The Hongkong Prize and BOCHK Science and Technology Innovation Prizes

In addition to monetary prizes, the award offers winners a chance to advance their science career in one of Asia’s premier research hubs. Past winners have included a young man using technology to assist homeless individuals, and an artist interpreting human rights concepts in their fine art works. The Hongkong Prize is open to Southeast Asian and mainland Chinese residents as well as international applicants, making it a unique opportunity for scientists from across the globe.

The Hong Kong Prize is open to students who are enrolled in a secondary school in the territory and have been nominated by their teachers. The nominated students must submit an original work that addresses Hong Kong’s theme and follow the submission requirements. The shortlisted works will be displayed at a public exhibition, and the winner will receive cash awards, as well as a travel voucher to attend the ceremony in Hong Kong.

This year’s competition saw the most number of entries from Hong Kong, and nearly two-thirds of the shortlist were female artists – a first in the prize’s history. In the visual arts category, HK-based painter Gigi Wong is among the top three finalists. The 61-year-old’s winning entry, entitled “Spirits Embrace,” was inspired by her childhood memories in the SAR. The painting is now part of the permanent collection at the Hong Kong Museum of Arts.

Another HK-based artist, Yeung Chin-hung, also made the cut for the top three. His work “Reversal of Fortune” is a series of mixed media works on paper that are both abstract and figurative, and explore the theme of fate. The piece is a commentary on the changing fortunes of the city and its people, highlighting the fact that no matter how rich or poor you may be, you can’t avoid the twists and turns of life.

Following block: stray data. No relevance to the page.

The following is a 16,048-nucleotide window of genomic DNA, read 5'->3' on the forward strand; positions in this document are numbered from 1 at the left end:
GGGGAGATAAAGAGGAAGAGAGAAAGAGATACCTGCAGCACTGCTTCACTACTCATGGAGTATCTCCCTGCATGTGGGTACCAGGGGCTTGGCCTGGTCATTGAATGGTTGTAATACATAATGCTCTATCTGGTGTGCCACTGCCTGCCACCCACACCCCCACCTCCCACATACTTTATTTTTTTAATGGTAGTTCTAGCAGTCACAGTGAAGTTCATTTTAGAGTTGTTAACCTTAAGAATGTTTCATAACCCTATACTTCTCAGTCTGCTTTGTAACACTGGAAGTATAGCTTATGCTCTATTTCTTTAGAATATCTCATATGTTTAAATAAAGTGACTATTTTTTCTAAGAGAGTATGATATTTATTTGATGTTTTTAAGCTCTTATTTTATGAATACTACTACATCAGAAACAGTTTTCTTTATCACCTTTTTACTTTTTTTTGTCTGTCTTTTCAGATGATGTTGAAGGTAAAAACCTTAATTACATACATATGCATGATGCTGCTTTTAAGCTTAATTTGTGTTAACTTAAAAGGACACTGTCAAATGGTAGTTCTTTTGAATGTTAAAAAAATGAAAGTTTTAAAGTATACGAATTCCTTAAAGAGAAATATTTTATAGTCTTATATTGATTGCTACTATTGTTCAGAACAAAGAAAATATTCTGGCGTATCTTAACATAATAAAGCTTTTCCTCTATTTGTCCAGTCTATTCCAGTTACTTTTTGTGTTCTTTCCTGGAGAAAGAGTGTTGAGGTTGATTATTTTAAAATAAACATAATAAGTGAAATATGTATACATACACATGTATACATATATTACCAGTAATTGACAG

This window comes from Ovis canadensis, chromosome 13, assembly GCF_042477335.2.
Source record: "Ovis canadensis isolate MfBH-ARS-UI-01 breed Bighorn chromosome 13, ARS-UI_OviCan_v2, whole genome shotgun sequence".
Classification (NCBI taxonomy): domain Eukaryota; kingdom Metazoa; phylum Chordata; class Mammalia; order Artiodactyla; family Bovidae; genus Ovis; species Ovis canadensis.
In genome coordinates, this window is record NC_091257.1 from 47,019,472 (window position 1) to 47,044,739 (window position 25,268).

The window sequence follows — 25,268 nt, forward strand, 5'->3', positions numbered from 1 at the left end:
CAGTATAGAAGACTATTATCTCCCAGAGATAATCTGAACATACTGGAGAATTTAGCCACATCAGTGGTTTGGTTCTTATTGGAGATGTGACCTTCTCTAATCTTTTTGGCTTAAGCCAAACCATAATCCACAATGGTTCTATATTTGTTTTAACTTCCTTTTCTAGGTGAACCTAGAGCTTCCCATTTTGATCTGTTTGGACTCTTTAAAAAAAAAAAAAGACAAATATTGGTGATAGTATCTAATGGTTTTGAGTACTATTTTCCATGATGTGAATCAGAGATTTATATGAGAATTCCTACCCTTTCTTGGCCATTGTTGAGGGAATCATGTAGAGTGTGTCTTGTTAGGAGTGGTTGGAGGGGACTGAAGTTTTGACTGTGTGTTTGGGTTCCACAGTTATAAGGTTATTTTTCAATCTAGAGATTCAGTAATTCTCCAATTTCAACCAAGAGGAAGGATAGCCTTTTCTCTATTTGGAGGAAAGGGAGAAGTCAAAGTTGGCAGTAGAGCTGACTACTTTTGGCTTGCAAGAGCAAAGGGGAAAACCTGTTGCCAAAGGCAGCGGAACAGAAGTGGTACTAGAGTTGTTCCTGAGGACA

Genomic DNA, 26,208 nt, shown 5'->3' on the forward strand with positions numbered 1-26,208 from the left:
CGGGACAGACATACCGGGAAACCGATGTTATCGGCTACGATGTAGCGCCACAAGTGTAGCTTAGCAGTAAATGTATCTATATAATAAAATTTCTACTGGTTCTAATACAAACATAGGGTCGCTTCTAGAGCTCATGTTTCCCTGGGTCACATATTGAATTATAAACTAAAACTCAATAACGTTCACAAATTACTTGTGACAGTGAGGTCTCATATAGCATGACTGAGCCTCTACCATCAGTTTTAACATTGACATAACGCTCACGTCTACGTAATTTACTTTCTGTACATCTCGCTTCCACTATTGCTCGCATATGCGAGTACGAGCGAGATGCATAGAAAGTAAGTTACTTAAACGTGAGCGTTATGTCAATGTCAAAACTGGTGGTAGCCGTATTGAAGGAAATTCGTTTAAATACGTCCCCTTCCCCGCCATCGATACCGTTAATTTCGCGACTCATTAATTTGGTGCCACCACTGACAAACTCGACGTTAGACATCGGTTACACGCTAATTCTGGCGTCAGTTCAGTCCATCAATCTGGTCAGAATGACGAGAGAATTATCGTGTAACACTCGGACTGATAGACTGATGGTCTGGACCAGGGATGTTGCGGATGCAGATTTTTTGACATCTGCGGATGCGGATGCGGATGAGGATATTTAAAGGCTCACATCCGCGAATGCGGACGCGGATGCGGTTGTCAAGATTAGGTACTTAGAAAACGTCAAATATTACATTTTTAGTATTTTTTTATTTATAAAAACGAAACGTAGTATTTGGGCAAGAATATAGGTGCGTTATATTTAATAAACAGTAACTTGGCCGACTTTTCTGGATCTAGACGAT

The final award of the day was the BOCHK Science and Technology Innovation Prize, sponsored by the Bank of China (Hong Kong) Limited. This prestigious award recognizes the outstanding achievements of researchers and scientific enterprises in the SAR and beyond. The prize aims to encourage scientists in Hong Kong to persist in innovative exploration, and to apply their research findings for the benefit of the community.

BOCHK’s runner-ups included senior reporter Xi Tianqi for her series on the thriving art scene in the SAR, and copy editor James Cook for his story In the Green Fast Lane, which highlighted the city’s efforts to speed up the adoption of electric vehicles. The award ceremony was attended by 113 journalists from all over the world. Winners were congratulated by a standing ovation. Yawning, they were greeted by the crowd and offered champagne, chocolates, and shopping vouchers. They will also be invited to attend a networking event. This event will provide them with the opportunity to network with journalists and potential employers, as well as gain valuable industry insights. They will also be able to showcase their skills and build their portfolios.